|The cover of The Man He Became, by James Tobin, 2013.|
|One of the only photos to show Franklin Roosevelt in a wheelchair. He is holding his Scottish Terrier Fala.|
James Tobin’s 2013 book The Man He Became: How FDR Defied Polio to Win the Presidency, looks at our 32nd President through the lens of his disability. Tobin writes in depth about Franklin Roosevelt’s struggle with polio, and how it affected his day to day life. FDR was diagnosed with polio in 1921 at the age of 39, and the best part of the book is Tobin’s examination of how Roosevelt might have contracted polio, and the days and weeks following the onset of his symptoms, as doctors struggled to figure out why this robust, vigorous man in the prime of his life simply could not use his legs anymore.
What struck me most about reading The Man He Became is Roosevelt’s attitude throughout the initial symptoms and the diagnosis of polio. Rather than wallowing in pity or grief, Roosevelt put on a happy face and learned how to get around as best he could. Through a Herculean effort, and tremendous upper body strength, Roosevelt was eventually able to present a decent facsimile of walking, as he could pull himself forward as long as he was wearing leg braces and had good support on either side of him. Undoubtedly there must have been private moments of doubt and depression over his future, but Roosevelt kept those well-hidden, even from those closest to him. After his paralysis, Roosevelt’s mother didn’t want him to return to politics, insisting that he could live a fulfilling life at Hyde Park as an invalid stamp collector and local historian. But Roosevelt knew that he could do more with his life.
FDR had a very interesting personality, and there’s a fascinating quote in the book from Eleanor Roosevelt about his solitude, as she said: “It was a kind of inner reserve which I think at times made it very difficult for him to actually become very close to many people. There were certain things that he never really talked about-that he would just shut up, and it made him very, very much alone in some ways.” (The Man He Became, p.119-120)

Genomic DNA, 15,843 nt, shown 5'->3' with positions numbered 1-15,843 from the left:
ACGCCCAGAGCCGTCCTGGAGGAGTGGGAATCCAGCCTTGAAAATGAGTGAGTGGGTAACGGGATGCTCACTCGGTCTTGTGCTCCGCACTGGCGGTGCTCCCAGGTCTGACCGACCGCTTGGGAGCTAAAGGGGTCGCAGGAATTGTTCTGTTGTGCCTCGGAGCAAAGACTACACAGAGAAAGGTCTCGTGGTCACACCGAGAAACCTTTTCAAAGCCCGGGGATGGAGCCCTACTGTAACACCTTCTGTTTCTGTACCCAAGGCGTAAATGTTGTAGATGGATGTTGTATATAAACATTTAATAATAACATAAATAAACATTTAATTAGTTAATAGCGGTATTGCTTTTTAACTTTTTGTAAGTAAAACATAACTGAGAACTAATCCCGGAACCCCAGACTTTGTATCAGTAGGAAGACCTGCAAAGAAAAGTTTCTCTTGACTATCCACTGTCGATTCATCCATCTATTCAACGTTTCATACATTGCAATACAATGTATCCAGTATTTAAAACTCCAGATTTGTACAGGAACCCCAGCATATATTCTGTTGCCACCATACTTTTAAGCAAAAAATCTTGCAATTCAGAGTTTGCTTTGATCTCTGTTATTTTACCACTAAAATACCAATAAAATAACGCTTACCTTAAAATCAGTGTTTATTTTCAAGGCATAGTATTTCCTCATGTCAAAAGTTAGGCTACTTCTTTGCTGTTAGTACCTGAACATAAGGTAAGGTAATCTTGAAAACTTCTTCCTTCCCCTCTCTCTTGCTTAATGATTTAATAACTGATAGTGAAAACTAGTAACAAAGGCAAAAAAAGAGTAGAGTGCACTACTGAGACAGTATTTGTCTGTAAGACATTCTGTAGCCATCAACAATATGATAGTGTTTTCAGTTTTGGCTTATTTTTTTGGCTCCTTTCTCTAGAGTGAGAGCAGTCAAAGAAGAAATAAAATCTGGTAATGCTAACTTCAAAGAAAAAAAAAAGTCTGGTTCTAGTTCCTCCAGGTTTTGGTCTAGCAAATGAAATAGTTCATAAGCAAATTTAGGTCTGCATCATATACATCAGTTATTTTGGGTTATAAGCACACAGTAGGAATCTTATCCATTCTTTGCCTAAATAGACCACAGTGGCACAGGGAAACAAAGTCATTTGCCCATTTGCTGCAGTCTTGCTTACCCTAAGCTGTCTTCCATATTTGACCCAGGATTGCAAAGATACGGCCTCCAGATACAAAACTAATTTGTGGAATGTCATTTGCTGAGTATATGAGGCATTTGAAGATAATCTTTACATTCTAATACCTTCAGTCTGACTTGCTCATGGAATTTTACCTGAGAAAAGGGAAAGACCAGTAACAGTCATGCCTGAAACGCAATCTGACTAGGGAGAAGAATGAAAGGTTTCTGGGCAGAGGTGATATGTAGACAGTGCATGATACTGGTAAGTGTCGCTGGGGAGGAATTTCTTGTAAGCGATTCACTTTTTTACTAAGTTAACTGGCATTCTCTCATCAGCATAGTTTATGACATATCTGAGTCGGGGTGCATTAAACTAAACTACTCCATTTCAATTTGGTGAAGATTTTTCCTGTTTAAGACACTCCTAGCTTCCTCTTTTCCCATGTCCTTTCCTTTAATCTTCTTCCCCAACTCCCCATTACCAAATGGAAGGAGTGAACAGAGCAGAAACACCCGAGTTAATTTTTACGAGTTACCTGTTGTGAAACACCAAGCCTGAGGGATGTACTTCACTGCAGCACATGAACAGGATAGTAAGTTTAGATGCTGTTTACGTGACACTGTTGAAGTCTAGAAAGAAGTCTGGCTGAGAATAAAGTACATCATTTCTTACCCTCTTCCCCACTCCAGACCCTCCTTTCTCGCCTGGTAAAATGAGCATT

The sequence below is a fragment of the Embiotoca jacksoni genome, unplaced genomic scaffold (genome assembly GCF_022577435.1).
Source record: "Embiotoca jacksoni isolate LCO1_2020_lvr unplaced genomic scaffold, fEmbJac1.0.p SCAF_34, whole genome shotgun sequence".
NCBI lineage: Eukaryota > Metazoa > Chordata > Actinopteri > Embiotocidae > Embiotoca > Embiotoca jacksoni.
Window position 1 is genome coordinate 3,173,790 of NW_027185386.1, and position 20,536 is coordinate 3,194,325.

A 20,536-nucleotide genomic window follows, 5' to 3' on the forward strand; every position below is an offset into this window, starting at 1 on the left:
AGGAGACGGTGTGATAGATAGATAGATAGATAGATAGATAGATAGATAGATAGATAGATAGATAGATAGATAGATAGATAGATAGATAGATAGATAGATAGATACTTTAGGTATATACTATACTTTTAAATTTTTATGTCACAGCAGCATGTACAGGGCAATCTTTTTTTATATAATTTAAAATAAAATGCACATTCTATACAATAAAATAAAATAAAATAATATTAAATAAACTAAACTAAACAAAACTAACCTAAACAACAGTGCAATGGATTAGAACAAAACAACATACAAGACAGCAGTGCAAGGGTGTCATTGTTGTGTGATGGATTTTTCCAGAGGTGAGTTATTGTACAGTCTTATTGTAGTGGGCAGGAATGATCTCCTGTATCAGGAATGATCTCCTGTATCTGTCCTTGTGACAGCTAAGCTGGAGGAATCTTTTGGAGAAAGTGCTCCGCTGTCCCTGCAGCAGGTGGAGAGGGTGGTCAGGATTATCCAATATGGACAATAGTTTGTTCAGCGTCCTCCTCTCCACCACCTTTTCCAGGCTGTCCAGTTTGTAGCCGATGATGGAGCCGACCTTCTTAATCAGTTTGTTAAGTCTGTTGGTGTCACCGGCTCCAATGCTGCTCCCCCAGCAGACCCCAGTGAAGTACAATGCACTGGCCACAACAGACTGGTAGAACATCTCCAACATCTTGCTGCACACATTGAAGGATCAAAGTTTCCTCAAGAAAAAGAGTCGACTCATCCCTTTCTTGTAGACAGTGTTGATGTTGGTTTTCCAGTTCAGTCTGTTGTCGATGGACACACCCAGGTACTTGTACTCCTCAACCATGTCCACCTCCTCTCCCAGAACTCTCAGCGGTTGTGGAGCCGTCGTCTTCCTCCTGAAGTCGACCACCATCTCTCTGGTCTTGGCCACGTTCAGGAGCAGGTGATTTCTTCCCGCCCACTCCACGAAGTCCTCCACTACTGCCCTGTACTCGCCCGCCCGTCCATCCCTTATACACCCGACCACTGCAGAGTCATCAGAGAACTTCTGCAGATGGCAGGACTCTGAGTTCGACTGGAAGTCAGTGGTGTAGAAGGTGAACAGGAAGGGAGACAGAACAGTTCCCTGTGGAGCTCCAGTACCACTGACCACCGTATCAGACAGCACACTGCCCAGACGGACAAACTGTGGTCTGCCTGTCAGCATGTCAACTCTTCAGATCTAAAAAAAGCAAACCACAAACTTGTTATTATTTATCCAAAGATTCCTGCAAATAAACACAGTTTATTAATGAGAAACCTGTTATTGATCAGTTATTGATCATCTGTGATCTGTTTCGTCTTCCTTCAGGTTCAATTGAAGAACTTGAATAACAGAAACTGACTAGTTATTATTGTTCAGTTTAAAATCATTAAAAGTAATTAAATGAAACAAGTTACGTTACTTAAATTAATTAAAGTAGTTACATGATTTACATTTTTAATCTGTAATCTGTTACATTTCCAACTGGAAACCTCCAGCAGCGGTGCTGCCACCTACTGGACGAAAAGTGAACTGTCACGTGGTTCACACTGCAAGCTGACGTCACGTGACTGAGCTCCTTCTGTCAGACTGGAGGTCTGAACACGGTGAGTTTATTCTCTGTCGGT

Roosevelt’s personality had some similarities to Ronald Reagan’s. Both men were extremely charismatic, very outgoing, cheery and confident, but somehow unknowable at the same time, and not men who were deeply introspective. Roosevelt’s attitude towards polio was similar to the attitude he took towards the Great Depression when he was President-there was no room for despair, and there was nothing that couldn’t be overcome with a positive attitude and hard work.
FDR’s relationship with Eleanor is pretty fascinating, and The Man He Became gives us glimpses into their interesting dynamic. While they made a formidable power couple, as Eleanor became one of the most eloquent First Ladies the country has ever had, they also lived very separate lives. FDR’s constant companion was his secretary Marguerite “Missy” LeHand, who handled many of the day to day details of his life. Were FDR and Missy more than just colleagues? There’s no definitive statement from either FDR or Missy confirming it, but historians have certainly speculated.
The Man He Became is a good book, but not a great one. Tobin’s habit of not citing direct quotations is annoying and unprofessional. I don’t understand how a professional historian, writing for a major publisher, (Simon & Schuster) can get away with repeatedly not citing direct quotations from people. I trust that James Tobin didn’t make up these quotations, but I want to know where they came from. To cite just one example, from page 261 to 264, there are nine direct quotations in a row that go unacknowledged in the footnotes. Whether the fault of Tobin or his editors, it’s sloppy work.
Tobin’s book covers FDR’s life from 1921 until his election as President in 1932. I think the book would have been stronger if it had ended in 1924, with FDR’s speech at the Democratic National Convention nominating Al Smith for President. That was really the beginning of his political comeback. The book is strongest from Roosevelt’s illness in 1921 until 1924 and weaker later on, as Tobin skims material that other historians have already mined deeply. But I understand Tobin’s dilemma, once you start writing about FDR, how do you possibly stop? And his thesis is that Roosevelt’s recovery from polio helped give him the qualities that helped him win the Presidency in 1932, so it would seem somewhat premature to stop the narrative before that date.
Overall, The Man He Became offers a new look at one of the United States’ greatest Presidents, and the formidable obstacles he had to overcome in order to win the Presidency.